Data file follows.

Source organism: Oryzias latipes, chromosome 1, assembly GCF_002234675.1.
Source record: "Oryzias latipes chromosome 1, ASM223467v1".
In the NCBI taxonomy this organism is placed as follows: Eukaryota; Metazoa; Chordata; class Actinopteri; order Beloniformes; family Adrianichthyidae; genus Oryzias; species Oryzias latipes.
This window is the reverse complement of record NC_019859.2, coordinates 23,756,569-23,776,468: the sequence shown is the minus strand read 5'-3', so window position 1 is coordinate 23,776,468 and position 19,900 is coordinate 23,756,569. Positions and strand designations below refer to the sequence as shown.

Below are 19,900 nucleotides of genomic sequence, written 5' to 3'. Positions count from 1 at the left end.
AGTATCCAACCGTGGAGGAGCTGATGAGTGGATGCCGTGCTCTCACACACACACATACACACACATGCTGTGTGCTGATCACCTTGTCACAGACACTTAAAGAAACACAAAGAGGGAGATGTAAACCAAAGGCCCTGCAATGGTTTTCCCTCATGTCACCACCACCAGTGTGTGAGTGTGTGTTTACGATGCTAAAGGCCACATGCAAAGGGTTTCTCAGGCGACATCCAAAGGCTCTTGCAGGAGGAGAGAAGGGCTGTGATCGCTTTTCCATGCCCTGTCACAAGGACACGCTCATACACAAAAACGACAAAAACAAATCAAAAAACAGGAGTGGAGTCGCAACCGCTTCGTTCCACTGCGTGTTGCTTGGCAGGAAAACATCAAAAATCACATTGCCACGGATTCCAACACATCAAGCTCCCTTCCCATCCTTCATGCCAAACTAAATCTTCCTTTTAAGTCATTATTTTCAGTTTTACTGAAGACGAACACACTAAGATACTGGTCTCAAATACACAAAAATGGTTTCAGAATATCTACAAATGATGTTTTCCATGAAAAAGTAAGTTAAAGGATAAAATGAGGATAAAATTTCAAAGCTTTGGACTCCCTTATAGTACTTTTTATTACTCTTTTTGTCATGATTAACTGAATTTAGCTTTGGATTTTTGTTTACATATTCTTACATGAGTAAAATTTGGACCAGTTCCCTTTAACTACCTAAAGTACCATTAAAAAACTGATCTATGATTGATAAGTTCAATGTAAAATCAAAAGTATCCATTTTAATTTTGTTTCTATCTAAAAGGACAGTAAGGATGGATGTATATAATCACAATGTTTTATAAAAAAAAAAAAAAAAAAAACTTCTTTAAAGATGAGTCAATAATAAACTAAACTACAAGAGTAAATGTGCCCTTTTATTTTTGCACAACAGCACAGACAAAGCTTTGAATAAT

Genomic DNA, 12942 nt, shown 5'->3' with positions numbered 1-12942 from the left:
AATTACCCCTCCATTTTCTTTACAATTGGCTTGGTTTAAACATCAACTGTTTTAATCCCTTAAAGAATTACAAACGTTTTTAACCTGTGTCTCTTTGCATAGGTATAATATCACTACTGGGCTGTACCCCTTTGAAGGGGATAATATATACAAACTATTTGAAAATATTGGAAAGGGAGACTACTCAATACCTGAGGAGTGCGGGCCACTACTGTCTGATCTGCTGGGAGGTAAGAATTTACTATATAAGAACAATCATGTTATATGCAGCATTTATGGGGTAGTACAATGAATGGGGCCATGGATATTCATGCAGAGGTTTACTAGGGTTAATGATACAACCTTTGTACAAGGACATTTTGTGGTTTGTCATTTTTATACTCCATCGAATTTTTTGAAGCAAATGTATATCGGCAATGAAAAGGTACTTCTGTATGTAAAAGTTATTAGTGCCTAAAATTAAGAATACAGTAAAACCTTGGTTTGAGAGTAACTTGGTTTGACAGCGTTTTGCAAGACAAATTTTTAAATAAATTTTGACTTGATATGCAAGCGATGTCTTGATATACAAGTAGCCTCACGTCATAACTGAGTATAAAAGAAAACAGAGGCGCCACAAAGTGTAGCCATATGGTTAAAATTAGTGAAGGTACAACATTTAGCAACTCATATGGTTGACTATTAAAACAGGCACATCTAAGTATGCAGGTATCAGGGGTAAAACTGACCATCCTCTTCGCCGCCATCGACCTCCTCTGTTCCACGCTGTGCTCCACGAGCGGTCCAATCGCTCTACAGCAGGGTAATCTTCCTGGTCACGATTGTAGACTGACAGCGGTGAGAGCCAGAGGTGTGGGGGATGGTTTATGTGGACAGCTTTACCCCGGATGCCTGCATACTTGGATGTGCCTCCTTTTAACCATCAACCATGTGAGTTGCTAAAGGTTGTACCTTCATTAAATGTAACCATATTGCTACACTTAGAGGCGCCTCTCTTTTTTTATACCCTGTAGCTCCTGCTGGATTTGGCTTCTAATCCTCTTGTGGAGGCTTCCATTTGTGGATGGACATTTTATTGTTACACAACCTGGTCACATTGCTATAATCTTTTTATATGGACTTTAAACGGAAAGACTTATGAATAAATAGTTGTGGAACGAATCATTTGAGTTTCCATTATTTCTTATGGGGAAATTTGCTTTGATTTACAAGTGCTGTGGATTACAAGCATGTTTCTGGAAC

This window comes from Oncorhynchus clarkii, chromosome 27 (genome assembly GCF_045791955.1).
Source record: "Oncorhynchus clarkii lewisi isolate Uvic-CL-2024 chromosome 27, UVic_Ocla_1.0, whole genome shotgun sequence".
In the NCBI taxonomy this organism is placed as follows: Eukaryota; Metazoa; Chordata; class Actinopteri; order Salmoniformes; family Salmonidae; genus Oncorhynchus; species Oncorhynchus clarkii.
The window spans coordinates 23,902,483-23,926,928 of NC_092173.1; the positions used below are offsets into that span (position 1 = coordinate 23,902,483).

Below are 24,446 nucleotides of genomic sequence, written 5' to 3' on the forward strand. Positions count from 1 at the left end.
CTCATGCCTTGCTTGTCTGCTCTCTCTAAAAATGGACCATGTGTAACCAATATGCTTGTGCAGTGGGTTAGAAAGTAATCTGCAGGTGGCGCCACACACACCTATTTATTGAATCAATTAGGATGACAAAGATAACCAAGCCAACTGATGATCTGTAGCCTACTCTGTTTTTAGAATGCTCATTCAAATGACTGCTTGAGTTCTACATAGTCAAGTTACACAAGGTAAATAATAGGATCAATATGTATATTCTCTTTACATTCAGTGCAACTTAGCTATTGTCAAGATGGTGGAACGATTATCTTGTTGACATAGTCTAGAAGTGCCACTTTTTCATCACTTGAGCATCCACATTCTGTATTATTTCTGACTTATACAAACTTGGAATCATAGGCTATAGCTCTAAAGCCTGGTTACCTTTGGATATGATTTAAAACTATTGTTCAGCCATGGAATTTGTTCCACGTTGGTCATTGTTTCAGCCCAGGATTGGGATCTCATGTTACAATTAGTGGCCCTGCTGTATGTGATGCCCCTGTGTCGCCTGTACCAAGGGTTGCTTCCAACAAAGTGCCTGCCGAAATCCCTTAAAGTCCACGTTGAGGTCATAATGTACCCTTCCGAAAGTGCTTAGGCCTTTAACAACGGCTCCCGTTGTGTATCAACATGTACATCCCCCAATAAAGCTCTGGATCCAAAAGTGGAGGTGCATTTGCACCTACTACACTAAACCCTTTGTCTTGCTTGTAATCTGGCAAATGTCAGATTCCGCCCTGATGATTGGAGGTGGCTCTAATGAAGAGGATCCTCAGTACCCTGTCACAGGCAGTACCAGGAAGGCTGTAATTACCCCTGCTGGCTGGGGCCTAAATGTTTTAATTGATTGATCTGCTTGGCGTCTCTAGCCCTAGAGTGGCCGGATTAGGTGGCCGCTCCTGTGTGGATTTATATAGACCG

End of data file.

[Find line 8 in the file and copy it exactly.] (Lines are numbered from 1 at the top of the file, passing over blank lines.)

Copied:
AATTACCCCTCCATTTTCTTTACAATTGGCTTGGTTTAAACATCAACTGTTTTAATCCCTTAAAGAATTACAAACGTTTTTAACCTGTGTCTCTTTGCATAGGTATAATATCACTACTGGGCTGTACCCCTTTGAAGGGGATAATATATACAAACTATTTGAAAATATTGGAAAGGGAGACTACTCAATACCTGAGGAGTGCGGGCCACTACTGTCTGATCTGCTGGGAGGTAAGAATTTACTATATAAGAACAATCATGTTATATGCAGCATTTATGGGGTAGTACAATGAATGGGGCCATGGATATTCATGCAGAGGTTTACTAGGGTTAATGATACAACCTTTGTACAAGGACATTTTGTGGTTTGTCATTTTTATACTCCATCGAATTTTTTGAAGCAAATGTATATCGGCAATGAAAAGGTACTTCTGTATGTAAAAGTTATTAGTGCCTAAAATTAAGAATACAGTAAAACCTTGGTTTGAGAGTAACTTGGTTTGACAGCGTTTTGCAAGACAAATTTTTAAATAAATTTTGACTTGATATGCAAGCGATGTCTTGATATACAAGTAGCCTCACGTCATAACTGAGTATAAAAGAAAACAGAGGCGCCACAAAGTGTAGCCATATGGTTAAAATTAGTGAAGGTACAACATTTAGCAACTCATATGGTTGACTATTAAAACAGGCACATCTAAGTATGCAGGTATCAGGGGTAAAACTGACCATCCTCTTCGCCGCCATCGACCTCCTCTGTTCCACGCTGTGCTCCACGAGCGGTCCAATCGCTCTACAGCAGGGTAATCTTCCTGGTCACGATTGTAGACTGACAGCGGTGAGAGCCAGAGGTGTGGGGGATGGTTTATGTGGACAGCTTTACCCCGGATGCCTGCATACTTGGATGTGCCTCCTTTTAACCATCAACCATGTGAGTTGCTAAAGGTTGTACCTTCATTAAATGTAACCATATTGCTACACTTAGAGGCGCCTCTCTTTTTTTATACCCTGTAGCTCCTGCTGGATTTGGCTTCTAATCCTCTTGTGGAGGCTTCCATTTGTGGATGGACATTTTATTGTTACACAACCTGGTCACATTGCTATAATCTTTTTATATGGACTTTAAACGGAAAGACTTATGAATAAATAGTTGTGGAACGAATCATTTGAGTTTCCATTATTTCTTATGGGGAAATTTGCTTTGATTTACAAGTGCTGTGGATTACAAGCATGTTTCTGGAAC